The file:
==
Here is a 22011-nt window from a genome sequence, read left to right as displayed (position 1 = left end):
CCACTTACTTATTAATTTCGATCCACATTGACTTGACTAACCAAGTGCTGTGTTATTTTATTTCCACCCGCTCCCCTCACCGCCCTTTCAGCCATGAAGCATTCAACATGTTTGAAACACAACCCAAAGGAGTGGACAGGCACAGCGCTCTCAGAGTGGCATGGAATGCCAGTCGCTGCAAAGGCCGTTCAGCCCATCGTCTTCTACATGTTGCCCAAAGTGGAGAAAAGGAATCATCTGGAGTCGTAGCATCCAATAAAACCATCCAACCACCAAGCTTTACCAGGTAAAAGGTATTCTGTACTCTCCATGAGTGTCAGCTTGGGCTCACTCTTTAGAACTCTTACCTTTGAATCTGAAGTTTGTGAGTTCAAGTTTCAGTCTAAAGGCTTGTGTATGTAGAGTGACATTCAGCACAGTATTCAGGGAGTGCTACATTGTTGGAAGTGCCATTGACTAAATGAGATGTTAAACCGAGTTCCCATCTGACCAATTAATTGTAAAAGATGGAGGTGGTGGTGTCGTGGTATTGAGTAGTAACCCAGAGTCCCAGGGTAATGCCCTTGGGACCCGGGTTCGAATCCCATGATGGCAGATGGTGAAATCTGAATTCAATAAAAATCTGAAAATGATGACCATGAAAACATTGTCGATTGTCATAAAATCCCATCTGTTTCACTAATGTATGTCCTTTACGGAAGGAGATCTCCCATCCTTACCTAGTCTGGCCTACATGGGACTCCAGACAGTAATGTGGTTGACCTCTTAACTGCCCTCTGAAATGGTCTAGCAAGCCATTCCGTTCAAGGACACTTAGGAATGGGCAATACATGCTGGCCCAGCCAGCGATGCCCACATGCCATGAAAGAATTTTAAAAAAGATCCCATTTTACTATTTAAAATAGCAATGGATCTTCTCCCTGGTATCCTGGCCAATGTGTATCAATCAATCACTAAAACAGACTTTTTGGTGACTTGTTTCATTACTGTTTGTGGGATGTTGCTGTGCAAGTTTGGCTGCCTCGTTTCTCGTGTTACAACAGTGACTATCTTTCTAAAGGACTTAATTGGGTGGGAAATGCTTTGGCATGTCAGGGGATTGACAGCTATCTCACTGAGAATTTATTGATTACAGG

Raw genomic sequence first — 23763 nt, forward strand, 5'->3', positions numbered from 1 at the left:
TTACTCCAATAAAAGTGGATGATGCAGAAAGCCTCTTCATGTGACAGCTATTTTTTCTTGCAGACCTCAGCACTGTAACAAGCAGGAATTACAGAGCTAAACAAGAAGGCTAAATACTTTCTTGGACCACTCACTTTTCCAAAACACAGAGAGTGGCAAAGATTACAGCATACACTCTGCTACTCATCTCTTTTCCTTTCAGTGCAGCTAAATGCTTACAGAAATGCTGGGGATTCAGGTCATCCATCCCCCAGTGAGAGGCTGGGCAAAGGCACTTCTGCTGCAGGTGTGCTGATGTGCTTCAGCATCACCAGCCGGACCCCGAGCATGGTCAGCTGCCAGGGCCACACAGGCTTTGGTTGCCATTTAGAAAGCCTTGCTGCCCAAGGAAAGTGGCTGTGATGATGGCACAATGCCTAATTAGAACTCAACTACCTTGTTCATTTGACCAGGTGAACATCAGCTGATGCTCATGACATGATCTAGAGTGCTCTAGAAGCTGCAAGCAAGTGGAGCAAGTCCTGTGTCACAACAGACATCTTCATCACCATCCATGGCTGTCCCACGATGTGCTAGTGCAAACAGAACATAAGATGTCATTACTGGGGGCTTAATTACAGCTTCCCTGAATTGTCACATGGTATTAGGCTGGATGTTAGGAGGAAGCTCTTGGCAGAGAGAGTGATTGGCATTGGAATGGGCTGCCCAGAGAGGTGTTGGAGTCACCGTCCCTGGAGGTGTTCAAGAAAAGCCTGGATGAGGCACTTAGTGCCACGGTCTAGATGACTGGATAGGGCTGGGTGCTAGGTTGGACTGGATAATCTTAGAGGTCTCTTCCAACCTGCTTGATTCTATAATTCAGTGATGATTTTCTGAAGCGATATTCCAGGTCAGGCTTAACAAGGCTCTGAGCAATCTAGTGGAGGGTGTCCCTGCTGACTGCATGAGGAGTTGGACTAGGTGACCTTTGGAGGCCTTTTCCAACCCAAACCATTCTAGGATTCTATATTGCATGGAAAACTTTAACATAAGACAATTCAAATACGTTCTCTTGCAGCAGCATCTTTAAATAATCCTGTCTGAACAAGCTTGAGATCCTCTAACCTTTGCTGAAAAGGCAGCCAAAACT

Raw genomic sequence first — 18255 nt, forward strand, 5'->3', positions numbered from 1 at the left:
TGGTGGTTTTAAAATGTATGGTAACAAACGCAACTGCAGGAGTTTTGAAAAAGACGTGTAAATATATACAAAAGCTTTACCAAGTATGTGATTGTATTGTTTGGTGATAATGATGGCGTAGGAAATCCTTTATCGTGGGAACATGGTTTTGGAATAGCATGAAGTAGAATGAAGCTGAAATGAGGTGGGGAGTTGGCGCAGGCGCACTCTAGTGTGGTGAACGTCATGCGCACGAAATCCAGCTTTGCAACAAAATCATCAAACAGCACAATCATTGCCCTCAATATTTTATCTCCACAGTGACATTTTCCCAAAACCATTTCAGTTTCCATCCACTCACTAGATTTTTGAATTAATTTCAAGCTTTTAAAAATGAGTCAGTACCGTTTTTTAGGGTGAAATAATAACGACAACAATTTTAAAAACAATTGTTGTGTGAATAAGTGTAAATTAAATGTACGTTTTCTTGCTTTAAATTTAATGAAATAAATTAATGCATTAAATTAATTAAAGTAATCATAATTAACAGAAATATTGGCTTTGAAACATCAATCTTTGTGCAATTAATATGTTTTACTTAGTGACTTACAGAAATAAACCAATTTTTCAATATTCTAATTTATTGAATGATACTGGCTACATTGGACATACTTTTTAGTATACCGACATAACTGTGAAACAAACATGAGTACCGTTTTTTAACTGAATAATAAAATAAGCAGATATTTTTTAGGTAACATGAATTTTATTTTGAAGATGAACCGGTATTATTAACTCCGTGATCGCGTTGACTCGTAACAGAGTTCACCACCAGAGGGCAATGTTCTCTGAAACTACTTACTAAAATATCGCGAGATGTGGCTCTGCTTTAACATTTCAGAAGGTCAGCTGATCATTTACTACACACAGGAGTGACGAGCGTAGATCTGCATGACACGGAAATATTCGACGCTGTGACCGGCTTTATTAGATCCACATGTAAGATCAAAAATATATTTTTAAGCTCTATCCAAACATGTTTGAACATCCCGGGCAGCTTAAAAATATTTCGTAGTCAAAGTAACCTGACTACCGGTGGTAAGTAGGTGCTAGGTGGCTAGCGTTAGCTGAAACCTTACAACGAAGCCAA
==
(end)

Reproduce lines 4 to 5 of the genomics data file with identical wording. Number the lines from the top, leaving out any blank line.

TTACTCCAATAAAAGTGGATGATGCAGAAAGCCTCTTCATGTGACAGCTATTTTTTCTTGCAGACCTCAGCACTGTAACAAGCAGGAATTACAGAGCTAAACAAGAAGGCTAAATACTTTCTTGGACCACTCACTTTTCCAAAACACAGAGAGTGGCAAAGATTACAGCATACACTCTGCTACTCATCTCTTTTCCTTTCAGTGCAGCTAAATGCTTACAGAAATGCTGGGGATTCAGGTCATCCATCCCCCAGTGAGAGGCTGGGCAAAGGCACTTCTGCTGCAGGTGTGCTGATGTGCTTCAGCATCACCAGCCGGACCCCGAGCATGGTCAGCTGCCAGGGCCACACAGGCTTTGGTTGCCATTTAGAAAGCCTTGCTGCCCAAGGAAAGTGGCTGTGATGATGGCACAATGCCTAATTAGAACTCAACTACCTTGTTCATTTGACCAGGTGAACATCAGCTGATGCTCATGACATGATCTAGAGTGCTCTAGAAGCTGCAAGCAAGTGGAGCAAGTCCTGTGTCACAACAGACATCTTCATCACCATCCATGGCTGTCCCACGATGTGCTAGTGCAAACAGAACATAAGATGTCATTACTGGGGGCTTAATTACAGCTTCCCTGAATTGTCACATGGTATTAGGCTGGATGTTAGGAGGAAGCTCTTGGCAGAGAGAGTGATTGGCATTGGAATGGGCTGCCCAGAGAGGTGTTGGAGTCACCGTCCCTGGAGGTGTTCAAGAAAAGCCTGGATGAGGCACTTAGTGCCACGGTCTAGATGACTGGATAGGGCTGGGTGCTAGGTTGGACTGGATAATCTTAGAGGTCTCTTCCAACCTGCTTGATTCTATAATTCAGTGATGATTTTCTGAAGCGATATTCCAGGTCAGGCTTAACAAGGCTCTGAGCAATCTAGTGGAGGGTGTCCCTGCTGACTGCATGAGGAGTTGGACTAGGTGACCTTTGGAGGCCTTTTCCAACCCAAACCATTCTAGGATTCTATATTGCATGGAAAACTTTAACATAAGACAATTCAAATACGTTCTCTTGCAGCAGCATCTTTAAATAATCCTGTCTGAACAAGCTTGAGATCCTCTAACCTTTGCTGAAAAGGCAGCCAAAACT

Raw genomic sequence first — 18255 nt, forward strand, 5'->3', positions numbered from 1 at the left: